One of the world's best swimmers under the age of 18 competes for Saint Ignatius High School.
USA Swimming has named Tyler Hong to its World 100 List as one of the world's best 100 swimmers under 18 in the 200 IM. As of publication, Hong sits at 90th in the world in the 200 IM. That's pretty impressive for a 16-year old.
Hong heard the news from his mom, Kyoko. She texted him in all caps, "YOU'RE THE TOP 100 FOR 200 IM!"
"I felt really accomplished," said Hong. "I really did not think I was that high up. I still think it's really crazy. I feel like there's a lot more I can accomplish, but I'm really happy about it."
As USA Swimming writes, "the World 100 List seeks to spread the excitement of international swimming amongst a wide audience of 18 & Unders by recognizing the USA’s highest world-ranked athletes. This ranking was done based upon each athlete’s highest 18 & Under world-ranked event."
Hong has plenty of reason to be proud of this accomplishment. The honor comes as a result of countless hours of hard work. Hong trains year-round in the pool and in the weight room to be the best. He frequently travels, including recent trips to the Junior Nationals in December and to the US Olympic Training Center in September.
"It's not very often that you coach a World 100 swimmer," said Wildcats' head coach Mike Lehto. "And still, he's not even at the top of the age group yet, so he can continue to climb the rankings. It's a huge honor. I'm not sure how long they've done this ranking, but it's a pretty slim that we've had another Wildcat on this list. I'd also be interested to see others from Northeast Ohio on this list. Across the board, he's a pretty great swimmer. He's competitive across the board in whatever event he does."
It's hard to over-emphasize Hong's talent level. To be recognized as one of the best swimmers in the world is very special. Hong's talent level is such that his season will not end with the OHSAA State Meet.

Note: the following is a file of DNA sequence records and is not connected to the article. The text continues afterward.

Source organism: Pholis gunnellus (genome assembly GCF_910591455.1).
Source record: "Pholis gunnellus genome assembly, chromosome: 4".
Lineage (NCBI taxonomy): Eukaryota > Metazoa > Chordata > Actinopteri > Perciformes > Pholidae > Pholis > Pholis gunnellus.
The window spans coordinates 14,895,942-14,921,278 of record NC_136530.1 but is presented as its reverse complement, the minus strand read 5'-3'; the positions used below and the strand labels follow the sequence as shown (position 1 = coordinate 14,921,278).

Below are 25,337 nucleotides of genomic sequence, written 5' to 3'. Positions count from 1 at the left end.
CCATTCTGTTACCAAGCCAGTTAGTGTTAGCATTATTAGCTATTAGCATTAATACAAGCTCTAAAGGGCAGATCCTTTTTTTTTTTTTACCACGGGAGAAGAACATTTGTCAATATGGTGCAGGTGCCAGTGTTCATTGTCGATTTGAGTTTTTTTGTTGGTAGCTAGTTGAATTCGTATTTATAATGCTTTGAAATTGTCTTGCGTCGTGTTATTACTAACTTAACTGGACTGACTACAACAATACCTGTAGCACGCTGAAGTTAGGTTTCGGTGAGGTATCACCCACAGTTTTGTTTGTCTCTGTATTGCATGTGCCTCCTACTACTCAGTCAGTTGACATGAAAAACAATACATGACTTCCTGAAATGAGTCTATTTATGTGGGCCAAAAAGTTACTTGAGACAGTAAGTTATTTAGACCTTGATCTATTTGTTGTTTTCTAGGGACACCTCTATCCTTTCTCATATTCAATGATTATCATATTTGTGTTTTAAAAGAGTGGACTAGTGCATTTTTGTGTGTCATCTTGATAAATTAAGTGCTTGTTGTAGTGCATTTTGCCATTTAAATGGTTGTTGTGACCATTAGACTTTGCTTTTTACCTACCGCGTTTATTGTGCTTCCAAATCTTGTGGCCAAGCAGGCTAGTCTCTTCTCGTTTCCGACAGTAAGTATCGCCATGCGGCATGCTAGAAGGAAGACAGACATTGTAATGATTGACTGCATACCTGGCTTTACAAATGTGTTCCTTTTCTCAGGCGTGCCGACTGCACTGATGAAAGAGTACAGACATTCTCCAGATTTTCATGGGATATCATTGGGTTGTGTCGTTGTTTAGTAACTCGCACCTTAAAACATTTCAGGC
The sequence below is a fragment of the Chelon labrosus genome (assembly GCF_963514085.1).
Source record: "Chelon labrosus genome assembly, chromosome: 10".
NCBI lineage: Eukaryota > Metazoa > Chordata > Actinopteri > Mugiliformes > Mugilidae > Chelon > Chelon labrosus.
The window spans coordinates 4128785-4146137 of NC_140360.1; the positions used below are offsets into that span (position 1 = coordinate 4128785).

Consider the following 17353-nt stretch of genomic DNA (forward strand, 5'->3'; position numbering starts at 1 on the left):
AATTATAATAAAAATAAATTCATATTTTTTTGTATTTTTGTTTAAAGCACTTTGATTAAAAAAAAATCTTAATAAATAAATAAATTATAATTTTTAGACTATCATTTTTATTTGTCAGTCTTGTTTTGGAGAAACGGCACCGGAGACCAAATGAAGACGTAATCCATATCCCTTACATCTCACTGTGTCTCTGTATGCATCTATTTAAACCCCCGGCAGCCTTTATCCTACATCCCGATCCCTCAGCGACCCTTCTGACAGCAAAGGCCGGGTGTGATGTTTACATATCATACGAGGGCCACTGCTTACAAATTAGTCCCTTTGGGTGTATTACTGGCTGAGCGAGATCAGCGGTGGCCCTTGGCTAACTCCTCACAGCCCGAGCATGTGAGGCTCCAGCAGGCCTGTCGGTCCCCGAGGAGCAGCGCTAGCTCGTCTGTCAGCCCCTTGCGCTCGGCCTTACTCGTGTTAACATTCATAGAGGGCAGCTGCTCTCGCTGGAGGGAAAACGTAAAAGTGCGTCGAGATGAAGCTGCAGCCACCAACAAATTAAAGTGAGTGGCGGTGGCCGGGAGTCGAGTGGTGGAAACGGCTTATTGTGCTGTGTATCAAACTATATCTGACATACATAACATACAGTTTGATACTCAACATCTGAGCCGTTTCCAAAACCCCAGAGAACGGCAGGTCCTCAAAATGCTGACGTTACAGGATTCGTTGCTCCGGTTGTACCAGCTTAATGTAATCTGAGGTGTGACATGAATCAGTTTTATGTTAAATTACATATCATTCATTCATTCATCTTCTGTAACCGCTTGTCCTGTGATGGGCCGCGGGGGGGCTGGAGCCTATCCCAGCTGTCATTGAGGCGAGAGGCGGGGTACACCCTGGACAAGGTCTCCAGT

Instead, Hong will compete in the 2020 Canadian Olympic Trials in Toronto from March 30-April 5.
Hong has qualified in 7 events for the time trials. A Canadian though his mom's side, Hong hopes to represent Canada on their national team in the Olympics and beyond.
"He won't be at his very best at States, as his focus is going to be the Olympic time trials," Lehto said. "His training a little different. He'll still be swimming at States, but the Olympics is definitely the priority, and should be. Even still, he'll be an integral part of his relays and he'll be great individually. He's one of the fastest in the State in the 100 free. His variety is incredible."
Hong's ceiling is limitless. Lehto has noticed improvement from Hong all throughout his time at Saint Ignatius.
"This year, I've seen a little more intensity with him," Lehto said. "He's getting focused on the end of the season and beyond with the time trials. His times across the board are faster than in the past. He's better in college events, such as the 400 IM and 200 strokes, but he's a very talented high school swimmer."
Even with the prospect of heading to the Olympics, Hong is focused on his long-term goals instead of being pre-occupied with short-term ones.
"I'm really excited, but also really nervous," Hong said. "I want to do well at States, but I'll be holding back a little bit because I have to get ready for the Canadian trials and see how much I can do there.
"It's a dream of mine to go to the Olympics, of course. But I have to be reasonable – I'm going for the experience and a chance at making their junior team for Nationals. I'm thinking about my long-term goals, instead of the short-term ones."
But first, Hong can't wait for the postseason. The journey to Canton begins with the Sectional Meet on Thursday at Cleveland State University's Robert Busbey Natatorium.
"Our team is doing really great this season. I'm really stoked for the postseason and how it's going to turn out."